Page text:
Reporting requirements are one thing that we're focusing our clients on. There were seven states that even prior to the decision had already implemented reporting requirements. And that's something that if you thought maybe they were kind of on shaky grounds before, with the Wayfair decision now they're pretty solid. And a lot of companies were — they kind of knew about those, but they really didn't think about them or implement them because they knew, well, there's another shoe to fall. There's this case that's going to get to the Supreme Court, and that may change all these rules anyway. But now with this decision coming down, if you are doing business in one of those states, and you haven't considered those rules, that’s the first thing I'm telling our clients. Look at those states that have already implemented those rules. If you are doing business in one of those states and you are not registered, do you have a reporting requirement in that state? Is there something else that you need to do or think about in terms of whether it's just the system side or just thinking about how you do business. That's really one of the first things.
The second thing is registration. There are states that have now — they have guidance and they’ve started to think about and even send letters out to their different taxpayers. I've seen some letters come from various states that always kind of almost sound like you should register, but that's the next thing that our clients are thinking about. Are there some of these affiliate nexus things that maybe were gray areas before that from a business decision, they may have decided not to register and now they're looking at those things a little bit more closely.
And the third thing is one of the things that I alluded to a moment ago, which is the tax calculation. They're thinking about that now. The states still haven't come out with their definitive guidance, not all states have, but the real implication in their mind is, if I do need to charge sales tax in multiple states, that have many different tax rates — state, county, city, maybe even district level taxes — how am I going to do that? And that's the next thing that's kind of on their mind is, you know a project like that might be a pretty big project, I might need some lead time for that, we might need to think about that. And they're really the first three things that when we talk about this we're kind of focusing our clients on. First, the reporting requirements. Second, registration. Were there any areas before that maybe you made a business decision not to register that maybe now makes sense to register? And the third thing — just they're starting to think about, if I do need to implement, how would I do that, and really, how big of a project would that be?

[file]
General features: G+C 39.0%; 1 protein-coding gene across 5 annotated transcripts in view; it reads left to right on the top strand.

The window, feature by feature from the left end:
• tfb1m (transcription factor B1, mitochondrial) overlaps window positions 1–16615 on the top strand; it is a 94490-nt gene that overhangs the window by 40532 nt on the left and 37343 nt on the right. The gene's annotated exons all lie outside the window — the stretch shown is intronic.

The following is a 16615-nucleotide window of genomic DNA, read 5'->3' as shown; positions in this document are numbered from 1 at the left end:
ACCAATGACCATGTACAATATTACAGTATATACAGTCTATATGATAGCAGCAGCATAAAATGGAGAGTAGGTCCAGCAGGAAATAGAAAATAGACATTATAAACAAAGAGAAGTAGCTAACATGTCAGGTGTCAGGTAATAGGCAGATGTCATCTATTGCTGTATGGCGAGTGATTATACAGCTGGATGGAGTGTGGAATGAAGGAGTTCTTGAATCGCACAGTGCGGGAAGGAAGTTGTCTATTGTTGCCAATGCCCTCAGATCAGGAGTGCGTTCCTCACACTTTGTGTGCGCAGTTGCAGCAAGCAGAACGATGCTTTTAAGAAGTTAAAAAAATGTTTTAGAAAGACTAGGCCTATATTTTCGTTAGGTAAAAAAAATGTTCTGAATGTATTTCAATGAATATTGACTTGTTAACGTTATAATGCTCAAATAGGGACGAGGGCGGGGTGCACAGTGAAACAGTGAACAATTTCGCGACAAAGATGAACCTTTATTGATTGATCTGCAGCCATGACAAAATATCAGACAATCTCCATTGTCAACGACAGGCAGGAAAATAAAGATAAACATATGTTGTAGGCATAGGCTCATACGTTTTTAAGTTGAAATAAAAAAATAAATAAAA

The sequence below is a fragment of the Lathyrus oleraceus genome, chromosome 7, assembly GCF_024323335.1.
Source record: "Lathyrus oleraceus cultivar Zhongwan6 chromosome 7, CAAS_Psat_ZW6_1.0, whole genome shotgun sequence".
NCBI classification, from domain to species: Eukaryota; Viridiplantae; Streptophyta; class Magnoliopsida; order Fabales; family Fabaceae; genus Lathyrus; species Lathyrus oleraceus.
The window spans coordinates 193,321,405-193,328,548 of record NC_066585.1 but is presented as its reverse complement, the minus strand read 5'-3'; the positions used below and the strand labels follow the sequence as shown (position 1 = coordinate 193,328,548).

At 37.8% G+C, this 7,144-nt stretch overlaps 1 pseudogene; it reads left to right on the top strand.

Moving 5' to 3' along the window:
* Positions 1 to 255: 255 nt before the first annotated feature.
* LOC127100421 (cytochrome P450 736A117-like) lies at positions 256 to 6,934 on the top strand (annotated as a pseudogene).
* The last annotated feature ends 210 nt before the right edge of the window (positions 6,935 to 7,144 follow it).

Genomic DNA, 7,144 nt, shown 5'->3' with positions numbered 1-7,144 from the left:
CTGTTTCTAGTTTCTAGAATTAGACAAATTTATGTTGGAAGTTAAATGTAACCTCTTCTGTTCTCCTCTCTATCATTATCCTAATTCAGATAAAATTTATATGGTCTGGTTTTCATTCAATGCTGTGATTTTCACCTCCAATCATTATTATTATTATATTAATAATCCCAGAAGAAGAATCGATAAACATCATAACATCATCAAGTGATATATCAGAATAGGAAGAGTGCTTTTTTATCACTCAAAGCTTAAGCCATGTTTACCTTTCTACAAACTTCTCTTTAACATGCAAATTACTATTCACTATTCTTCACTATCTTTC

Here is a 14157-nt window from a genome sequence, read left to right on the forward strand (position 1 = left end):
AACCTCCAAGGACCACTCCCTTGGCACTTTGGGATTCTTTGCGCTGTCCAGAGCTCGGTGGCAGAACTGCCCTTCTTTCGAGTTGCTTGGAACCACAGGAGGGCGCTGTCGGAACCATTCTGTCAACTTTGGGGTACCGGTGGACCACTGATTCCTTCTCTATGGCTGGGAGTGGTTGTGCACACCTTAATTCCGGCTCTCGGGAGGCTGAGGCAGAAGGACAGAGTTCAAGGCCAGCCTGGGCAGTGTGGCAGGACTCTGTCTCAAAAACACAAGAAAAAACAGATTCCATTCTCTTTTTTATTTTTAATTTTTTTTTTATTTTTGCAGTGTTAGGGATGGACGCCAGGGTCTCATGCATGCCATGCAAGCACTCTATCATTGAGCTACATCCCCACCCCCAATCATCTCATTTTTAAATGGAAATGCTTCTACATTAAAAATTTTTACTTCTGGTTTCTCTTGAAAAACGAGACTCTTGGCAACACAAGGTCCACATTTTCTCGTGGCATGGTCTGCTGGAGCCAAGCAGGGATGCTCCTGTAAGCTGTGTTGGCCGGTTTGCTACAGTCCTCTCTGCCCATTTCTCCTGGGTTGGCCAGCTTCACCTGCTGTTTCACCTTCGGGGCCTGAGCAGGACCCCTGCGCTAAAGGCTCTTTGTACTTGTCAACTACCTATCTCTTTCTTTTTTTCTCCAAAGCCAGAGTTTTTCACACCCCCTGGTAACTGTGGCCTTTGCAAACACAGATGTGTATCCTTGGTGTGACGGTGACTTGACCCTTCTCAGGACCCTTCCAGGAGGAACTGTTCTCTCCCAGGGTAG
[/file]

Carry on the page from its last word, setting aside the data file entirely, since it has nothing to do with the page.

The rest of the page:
Paige Jones: So, we've seen a couple states come out with an October 1st collection start date. For clients in those states, what are you advising them at this point? Are they voicing any kind of worry?
Jim Ford: Yeah, there's a lot of discussion around October 1st. Like I said, if a big company that really has been doing business in multiple states, but maybe only had physical presence in a couple of states before, now decides that, hey, they should be collecting and remitting sales tax, it's a challenge to do a project like that in a short period of time. When you're talking about — the sales tax has to be real time kind of event, right? The invoices get created. When we think about use tax, we can sort of do it at the end of the month, it's a batch process. But sales tax is real time. When I invoice my customers, I need to calculate any sales and use tax that's due. And that has a lot of impact in the business, right? Because we're not just talking about tax people getting involved. We're talking about AR, we're touching the invoicing, we've got accounting involved. So those projects generally have a lot of different stakeholders inside of an organization. And it's difficult to make change in large organizations in a short period of time, especially when there's a lot of stakeholders involved. So yeah, they are — I have clients that are a little bit worried. They're starting to think about what are the different approaches that they can take. They are starting to look at software solutions in some cases, in other cases they are looking at their ERP software to kind of realize, well, what's built into there. What can we easily implement quickly, and are there some areas that we might be exposed for a little while?